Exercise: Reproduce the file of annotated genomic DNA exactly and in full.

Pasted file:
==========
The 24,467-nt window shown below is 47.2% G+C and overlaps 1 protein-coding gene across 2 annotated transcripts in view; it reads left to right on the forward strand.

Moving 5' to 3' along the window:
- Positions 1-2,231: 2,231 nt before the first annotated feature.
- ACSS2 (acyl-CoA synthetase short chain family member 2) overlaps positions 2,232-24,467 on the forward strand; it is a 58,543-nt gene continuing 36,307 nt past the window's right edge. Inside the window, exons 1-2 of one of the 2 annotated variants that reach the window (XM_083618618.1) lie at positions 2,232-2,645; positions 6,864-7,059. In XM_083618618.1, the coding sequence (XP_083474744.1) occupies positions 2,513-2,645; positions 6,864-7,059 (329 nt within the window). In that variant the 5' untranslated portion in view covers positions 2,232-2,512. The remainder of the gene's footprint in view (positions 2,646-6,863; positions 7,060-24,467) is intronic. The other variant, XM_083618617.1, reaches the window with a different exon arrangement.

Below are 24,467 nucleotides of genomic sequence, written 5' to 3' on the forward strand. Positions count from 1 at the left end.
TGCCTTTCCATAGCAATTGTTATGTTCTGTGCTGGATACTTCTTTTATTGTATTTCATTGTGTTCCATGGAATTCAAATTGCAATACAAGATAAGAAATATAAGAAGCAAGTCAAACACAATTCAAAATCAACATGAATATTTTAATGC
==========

The 24,467-nt window shown below is 47.2% G+C and overlaps 1 protein-coding gene across 2 annotated transcripts in view; it reads left to right on the forward strand.

Moving 5' to 3' along the window:
- Positions 1-2,231: 2,231 nt before the first annotated feature.
- ACSS2 (acyl-CoA synthetase short chain family member 2) overlaps positions 2,232-24,467 on the forward strand; it is a 58,543-nt gene continuing 36,307 nt past the window's right edge. Inside the window, exons 1-2 of one of the 2 annotated variants that reach the window (XM_083618618.1) lie at positions 2,232-2,645; positions 6,864-7,059. In XM_083618618.1, the coding sequence (XP_083474744.1) occupies positions 2,513-2,645; positions 6,864-7,059 (329 nt within the window). In that variant the 5' untranslated portion in view covers positions 2,232-2,512. The remainder of the gene's footprint in view (positions 2,646-6,863; positions 7,060-24,467) is intronic. The other variant, XM_083618617.1, reaches the window with a different exon arrangement.

Below are 24,467 nucleotides of genomic sequence, written 5' to 3' on the forward strand. Positions count from 1 at the left end.
TGCCTTTCCATAGCAATTGTTATGTTCTGTGCTGGATACTTCTTTTATTGTATTTCATTGTGTTCCATGGAATTCAAATTGCAATACAAGATAAGAAATATAAGAAGCAAGTCAAACACAATTCAAAATCAACATGAATATTTTAATGC